Joachim Oppenheim known as Joachim Heinrich Oppenheim, was a Czech rabbi and author. He was born at Moravia. After receiving his first instruction from his father, Bernhard Oppenheim, rabbi of Eibenschütz, he went to Brünn, where he attended the gymnasium, entered the University of Vienna, continuing his Talmudic studies under Rabbi Lazar Horowitz. Having graduated in 1857, he succeeded his brother David as rabbi of Jamnitz in 1858, his father as rabbi of Eibenschütz in 1860. In 1868, he was called to serve as rabbi of Thorn, he held this last rabbinate until his death on 27 April 1891, in Berlin, where he had undergone a surgical operation. Of Oppenheim's independent publications, only two sermons are known, entitled "Das Tal-Gebet". Oppenheim contributed to Zecharias Frankel's "Monatsschrift für die Geschichte und Wissenschaft des Judenthums", S. Sonneschein's "Homiletische Monatsschrift", Joseph Isaac Kobak's "Jeschurun", "Ha-Maggid", "Ha-Karmel", "Ha-Shaḥar", "Bet Talmud", to various Hebrew year-books.
His history of the compilation of the Mishnah, "Toledot ha-Mishnah", published in the second volume of the "Bet Talmud", was published separately in Presburg, 1882. Oppenheim was married to Helene Oppenheim, their son, Berthold Oppenheim, was the rabbi of Olmütz. Gereboff, Joel. "Joachim Oppenheim". In Neusner, Jacob; the Modern Study of the Mishnah. Eugene, Oregon: Wipf and Stock. P. 155. ISBN 1-59244-217-X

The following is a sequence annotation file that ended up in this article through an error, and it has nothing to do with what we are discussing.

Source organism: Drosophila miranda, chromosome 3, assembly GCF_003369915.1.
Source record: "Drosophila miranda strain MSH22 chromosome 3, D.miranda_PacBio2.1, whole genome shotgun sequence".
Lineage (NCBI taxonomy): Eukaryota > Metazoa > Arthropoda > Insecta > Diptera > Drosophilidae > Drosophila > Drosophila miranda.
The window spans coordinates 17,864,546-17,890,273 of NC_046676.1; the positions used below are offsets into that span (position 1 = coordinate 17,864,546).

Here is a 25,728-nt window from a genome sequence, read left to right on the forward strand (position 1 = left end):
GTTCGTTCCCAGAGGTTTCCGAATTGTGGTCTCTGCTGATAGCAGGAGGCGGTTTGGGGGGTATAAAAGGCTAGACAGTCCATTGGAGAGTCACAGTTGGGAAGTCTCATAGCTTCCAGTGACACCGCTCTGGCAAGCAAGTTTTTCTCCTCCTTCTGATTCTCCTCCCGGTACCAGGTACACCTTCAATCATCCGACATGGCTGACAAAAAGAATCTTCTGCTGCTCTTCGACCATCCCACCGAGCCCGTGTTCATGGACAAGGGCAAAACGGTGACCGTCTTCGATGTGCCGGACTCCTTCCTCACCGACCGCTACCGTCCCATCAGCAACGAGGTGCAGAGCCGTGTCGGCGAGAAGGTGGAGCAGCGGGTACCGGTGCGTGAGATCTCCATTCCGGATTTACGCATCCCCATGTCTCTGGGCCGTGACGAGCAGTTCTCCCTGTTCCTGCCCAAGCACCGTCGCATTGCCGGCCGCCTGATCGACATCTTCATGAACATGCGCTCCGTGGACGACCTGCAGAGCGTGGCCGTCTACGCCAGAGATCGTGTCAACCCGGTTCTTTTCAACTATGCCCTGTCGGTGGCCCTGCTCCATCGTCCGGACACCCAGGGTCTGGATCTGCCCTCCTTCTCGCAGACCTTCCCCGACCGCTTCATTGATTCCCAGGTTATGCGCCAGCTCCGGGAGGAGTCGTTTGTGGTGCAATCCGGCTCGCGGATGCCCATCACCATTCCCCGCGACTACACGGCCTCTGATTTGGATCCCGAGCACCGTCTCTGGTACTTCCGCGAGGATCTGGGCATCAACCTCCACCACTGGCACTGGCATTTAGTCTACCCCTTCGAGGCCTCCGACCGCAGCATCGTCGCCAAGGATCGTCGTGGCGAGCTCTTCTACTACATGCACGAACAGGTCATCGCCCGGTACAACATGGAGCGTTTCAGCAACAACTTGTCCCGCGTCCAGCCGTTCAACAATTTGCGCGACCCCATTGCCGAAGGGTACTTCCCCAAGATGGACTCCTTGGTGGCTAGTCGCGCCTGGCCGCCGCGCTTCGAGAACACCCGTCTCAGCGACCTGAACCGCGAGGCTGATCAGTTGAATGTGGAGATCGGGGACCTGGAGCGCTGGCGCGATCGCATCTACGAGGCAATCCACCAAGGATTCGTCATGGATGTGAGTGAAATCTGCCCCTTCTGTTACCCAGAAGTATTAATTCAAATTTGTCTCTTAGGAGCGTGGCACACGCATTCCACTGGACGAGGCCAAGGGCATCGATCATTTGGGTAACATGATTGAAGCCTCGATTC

Poljane is a former settlement in central Slovenia in the northwest part of the capital Ljubljana. It belongs to the Šentvid District of the City Municipality of Ljubljana, it was part of the traditional region of Upper Carniola and is now included with the rest of the municipality in the Central Slovenia Statistical Region. Poljane consists of a cluster of houses on the east side of the railroad from Ljubljana to Jesenice; the name Poljane is derived from a plural form of the common noun poljana'large field'. It may be based on the demonym *Poľane derived from polje'field'. In the 1931 census, Poljane had 137 people living in 26 houses. By this time it was more or less a continuous built-up area with Šentvid; the Agrostroj Indos foundry operated in Poljane from 1936 onward casting ductile iron after the Second World War. After the war there was extensive construction in Poljane. Poljane was annexed by Šentvid in 1961. Poljane became part of Ljubljana when Šentvid was annexed by Ljubljana in 1974.
Poljane on Geopedia